Parents and health-care experts are speaking out after learning an online pediatric service that’s helped keep sick children out of overflowing Ontario hospitals will no longer be free starting next week due to provincial fee cuts.
KixCare, a clinic that offers on-demand, round-the-clock pediatric care, is making the move as the province is set to cut the fees it pays pediatricians for virtual visits by 75 per cent, from $80 to $20 per patient on Dec. . 1.
The clinic, which saw patients without a referral, will instead offer a paid monthly subscription that will cost parents $29 a month.
“This is just not the right time, if ever, to bring in these cuts,” said Dr. Harley Eisman, co-founder and chief medical officer at KixCare, which saw 20,000 patients virtually in the past year, according to its co-founder and CEO Daniel Warner.
The cuts come as children’s medical centers across the country, such as Toronto’s Hospital for Sick Children, are grappling with climbing hospital admissions due to COVID-19, flu and respiratory syncytial virus (RSV). Some patients are waiting up to 12 hours to be seen, according to data obtained from SickKids. And some parents say they have nowhere to take their child as their family doctor or pediatrician will not see a patient in-person if they have symptoms of COVID-19.
Virtual fee cuts ‘deplorable,’ parent says
Leah Littlepage said the service has helped her 16-month-old daughter stay out of the emergency department at least four times this past year.
“It’s deplorable that the funding for this program is being cut at the exact same time the pediatric hospitals are being overrun,” said Littlepage, who lives in Ottawa.
She said when she heard KixCare would become a pay-per-access service because of the new reduced pediatrician fees “my heart dropped.”
“Mommy groups are flooded with parents seeking medical advice from each other because they don’t have anywhere else to turn.”
Matthew Kantor, a father of three children aged two, four and six, says the clinic has been “critical” for his family.
“The service has given us doctors who work at SickKids and this has been hugely beneficial for us… [They] have done really good diagnostic work just through video conferencing,” said Kantor, who lives in Toronto.
Kantor’s youngest son was diagnosed with Myhre Syndrome, a degenerative condition that affects the connective tissue in the body.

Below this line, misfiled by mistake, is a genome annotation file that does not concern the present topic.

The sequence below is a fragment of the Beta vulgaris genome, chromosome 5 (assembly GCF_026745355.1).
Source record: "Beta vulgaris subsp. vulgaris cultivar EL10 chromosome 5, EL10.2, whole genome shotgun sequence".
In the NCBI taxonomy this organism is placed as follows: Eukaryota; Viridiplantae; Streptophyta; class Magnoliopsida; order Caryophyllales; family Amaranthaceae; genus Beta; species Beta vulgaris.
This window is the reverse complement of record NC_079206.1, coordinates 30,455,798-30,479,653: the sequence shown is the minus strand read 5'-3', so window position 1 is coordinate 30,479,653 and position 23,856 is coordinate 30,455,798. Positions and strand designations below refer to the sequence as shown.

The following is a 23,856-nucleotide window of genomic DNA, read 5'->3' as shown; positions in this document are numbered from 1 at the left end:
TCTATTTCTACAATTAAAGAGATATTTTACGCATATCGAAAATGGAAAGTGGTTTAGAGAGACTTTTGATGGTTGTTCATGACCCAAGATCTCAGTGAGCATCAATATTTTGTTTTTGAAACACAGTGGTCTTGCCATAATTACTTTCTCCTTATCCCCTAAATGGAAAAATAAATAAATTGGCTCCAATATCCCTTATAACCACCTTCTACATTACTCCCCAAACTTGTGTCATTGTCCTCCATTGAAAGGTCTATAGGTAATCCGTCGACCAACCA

“My son is in and out of SickKids more than once a month due to his condition … we’ve seen very long wait times, we’ve seen overflow queues and it’s really because parents don’t have options.”
Eisman said eight or nine out of 10 patients KixCare sees virtually were able to get the correct method of care and had a positive outcome.
“We’re not a service that was built to overburden the emergency departments or clinics and to dump patients on emergency departments,” Eisman said.
Dr. Aviva Lowe, a Toronto pediatrician who consulted on KixCare, is urging the provincial government to maintain access to virtual care for all children in the province.
“Pediatricians by and large will no longer be able to offer virtual visits for patients with whom there’s no pre-existing relationship or referral because the cuts are so substantial that it’s not tenable to continue that type of care,” Lowe said.
“It’s highly inequitable for people who already have a physician or have a referral to a physician to be able to continue to access virtual care in the manner that they deserve,” she said.
“Whereas those who are already disadvantaged by not having their own doctor or timely access to their own doctor … are going to suffer the most from the cut.”
Virtual care ‘intended to complement’ in-person care: province
The Ministry of Health said it had reached an agreement with the Ontario Medical Association “on the implementation of the virtual-care framework within the new Physician Services Agreement.
“Throughout this process, the ministry has taken a patient-first approach to ensure that Ontarians will continue to have access to the care they need, when they need it,” the ministry said in a statement.
“Virtual care is intended to complement in-person care, not replace it,” it reads.
“This approach has resulted in meaningful changes for virtual care that ensures a positive patient-physician relationship is fostered.”
Daniel Flanders, owner and executive director of the Kindercare clinic in Toronto, said he understands the Ontario government is trying to stem the tide of virtual-only clinics and encourage doctors to provide comprehensive ongoing care to patients.
But the province is running the risk of “throwing the baby out with the bathwater,” Flanders said.
“The changes that are coming down the road, which [are] really going to severely limit access to primary care, especially for patients in areas where they don’t have a primary care provider … there will be patients who suffer because of it.”